I have read Memoirs of a Dutiful Daughter, by Simone de Beauvoir, who is not at the first presence on the blog.
The Memoirs present her early life, from her first memories, birth, and the story of her family, until she gets the independence she wanted all her life, after graduating from Sorbonne.
The novel is not a fictional one, the author tells her story in first person, from her own perspective of the respective age, but also looking back from an older age, by having a conscientious voice in her early age diary. Her story is one of a child who had to kept her duties to her family, a story of a coming of age of an intellectual, not very restricted by parents, with a great liberty of mind and thought.
I find myself a lot in her development, starting from a prejudice early childhood, powerfully influenced by society, dogma, concepts and beliefs indoctrinated from youth. She has a profound religious crisis in adolescence, which I find very explainable. Simone has been reading a lot, understanding more and more, she begins to get fond of science, philosophy, open world concept, where the ancient gods have no place. She finds out that the God that many people worship does not have any influence on her, nor that it’s required in order to have a good life, or to respect moral principles that govern a good life. Her development as a thinker is underway. She finds comfort in books, reading many stuff that her parents bring her, censored, until her cousin Jacques starts to open her up for some new writing.
Simone has a fancy over her cousin, which she dreams to marry one day, or at least have a love intrigue. This infatuation goes to her late adolescence and her early years as a young woman, but it’s melt away because Jacques can no longer impress her as a man, with his knowledge, intelligence, or charm.
She experiences the dark side of life, pubs, drinking, flirting with older men, but she is naive and unaware of possible consequences. Lucky indeed, she manages to get away after more men pay for her drinks and demand something in return from her.
Her experiences with the early 20th century society concerning marriage are very blunt: at that time a girl couldn’t marry without a proper dowry. Because of her father’s bad businesses, he cannot give them a proper dowry for her and her sister. She is forced to pursue a career, not that she wanted otherwise, but this is a good reason for her parents to not force her into a marriage.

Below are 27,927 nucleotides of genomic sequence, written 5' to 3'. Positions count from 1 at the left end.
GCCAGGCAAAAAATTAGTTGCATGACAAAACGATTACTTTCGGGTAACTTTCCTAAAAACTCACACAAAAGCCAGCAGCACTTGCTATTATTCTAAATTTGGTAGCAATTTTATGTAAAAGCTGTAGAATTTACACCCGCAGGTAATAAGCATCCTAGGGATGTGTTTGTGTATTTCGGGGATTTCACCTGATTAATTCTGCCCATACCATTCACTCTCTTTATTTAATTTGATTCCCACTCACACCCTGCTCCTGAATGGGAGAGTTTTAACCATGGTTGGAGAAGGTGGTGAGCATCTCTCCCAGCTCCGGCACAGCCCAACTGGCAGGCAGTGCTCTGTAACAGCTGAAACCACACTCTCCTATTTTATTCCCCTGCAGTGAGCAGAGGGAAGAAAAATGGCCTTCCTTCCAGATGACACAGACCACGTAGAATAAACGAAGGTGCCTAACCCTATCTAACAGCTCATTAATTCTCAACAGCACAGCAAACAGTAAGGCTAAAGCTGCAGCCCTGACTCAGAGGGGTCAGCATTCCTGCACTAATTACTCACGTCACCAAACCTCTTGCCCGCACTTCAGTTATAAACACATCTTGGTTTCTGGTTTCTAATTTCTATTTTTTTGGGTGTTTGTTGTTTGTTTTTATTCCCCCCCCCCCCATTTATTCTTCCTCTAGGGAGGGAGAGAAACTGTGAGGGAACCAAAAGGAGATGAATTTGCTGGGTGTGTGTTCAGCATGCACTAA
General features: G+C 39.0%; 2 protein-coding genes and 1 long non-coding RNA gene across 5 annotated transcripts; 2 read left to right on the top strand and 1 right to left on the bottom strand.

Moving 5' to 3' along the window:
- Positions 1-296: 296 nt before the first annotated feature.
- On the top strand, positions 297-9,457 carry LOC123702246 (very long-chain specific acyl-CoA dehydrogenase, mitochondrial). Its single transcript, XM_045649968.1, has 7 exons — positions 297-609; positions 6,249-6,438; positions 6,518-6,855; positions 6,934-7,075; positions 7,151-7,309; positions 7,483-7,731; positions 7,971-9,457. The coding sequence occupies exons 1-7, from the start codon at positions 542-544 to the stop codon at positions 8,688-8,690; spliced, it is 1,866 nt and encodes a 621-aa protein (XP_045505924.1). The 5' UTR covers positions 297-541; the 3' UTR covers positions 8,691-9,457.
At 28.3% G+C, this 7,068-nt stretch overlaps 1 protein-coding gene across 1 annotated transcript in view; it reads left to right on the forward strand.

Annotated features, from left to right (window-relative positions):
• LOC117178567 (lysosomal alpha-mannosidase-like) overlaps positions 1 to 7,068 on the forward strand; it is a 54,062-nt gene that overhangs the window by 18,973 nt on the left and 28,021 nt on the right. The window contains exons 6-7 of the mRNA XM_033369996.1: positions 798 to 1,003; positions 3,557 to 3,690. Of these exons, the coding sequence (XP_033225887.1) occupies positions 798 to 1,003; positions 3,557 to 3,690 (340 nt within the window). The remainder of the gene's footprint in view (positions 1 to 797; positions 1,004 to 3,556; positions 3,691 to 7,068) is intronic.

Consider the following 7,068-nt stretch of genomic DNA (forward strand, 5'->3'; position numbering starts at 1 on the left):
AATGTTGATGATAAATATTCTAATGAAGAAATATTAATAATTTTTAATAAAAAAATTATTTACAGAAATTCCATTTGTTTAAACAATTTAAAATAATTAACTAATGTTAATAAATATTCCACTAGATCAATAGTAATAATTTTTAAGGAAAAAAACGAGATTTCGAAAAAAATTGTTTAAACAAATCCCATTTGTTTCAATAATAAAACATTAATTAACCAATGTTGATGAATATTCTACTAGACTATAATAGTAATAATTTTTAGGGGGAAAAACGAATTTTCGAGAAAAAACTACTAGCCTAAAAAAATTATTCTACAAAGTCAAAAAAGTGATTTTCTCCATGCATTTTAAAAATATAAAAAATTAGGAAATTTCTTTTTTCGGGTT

Unlike other teenage girls, she is not interested in her looks, trying to look more beautiful, except one episode when she thinks that her sister is much more beautiful because she didn’t hit puberty yet, and it’s not full of acne and clumsy as she is. Her main objectives are to know as much of the world as possible, and to change something into the world, by writing something that will remain after she is gone.
At a certain age, she has fear of death crisis, which I can clearly understand. Most people believe in after life, or some kind of resurrection and eternal life, but for the people who understand and are aware that this afterlife and resurrection are impossible, there are moments when death can overwhelm you. As depicted in one of her later novels, All men are mortal, Simone de Beauvoir expresses her understanding of death, and that death is somehow necessary in order to make people appreciate their limited time on earth, and that eternal life/joy is a nonsense.
Friendship is very important for Simone, as she has profound crisis about loneliness, nobody to understand her, and nobody to share her thoughts with. She doesn’t have an inclination for gender friendship, or for special relationship with a man, but treats all her friends the same, no matter if they are men or women. Her best friend Zaza depicts the struggle of the rising girl of the 20th century who fails miserably in all that she has to do: to be a dutiful daughter and to accept a convenience marriage by her parents, to achieve herself as a person, professionally and intellectually, to achieve herself as a woman, in love, by finding the man that would make her happy and tie herself to him, and to have a good life, by dying at a very young age.
On the other hand, Simone is lucky to be part of a family that allows her to become a thinker, a feminist, an opener of new ways for society, even though they are reluctant at start, Simone becomes what she wanted to be, and eventually everyone is proud of her. At the end of her studies, she finally finds the one person that she can admire, she can understand, be understood, share her thoughts, impress her, respect her, and to which to have a long life companion: Jean Paul Sartre.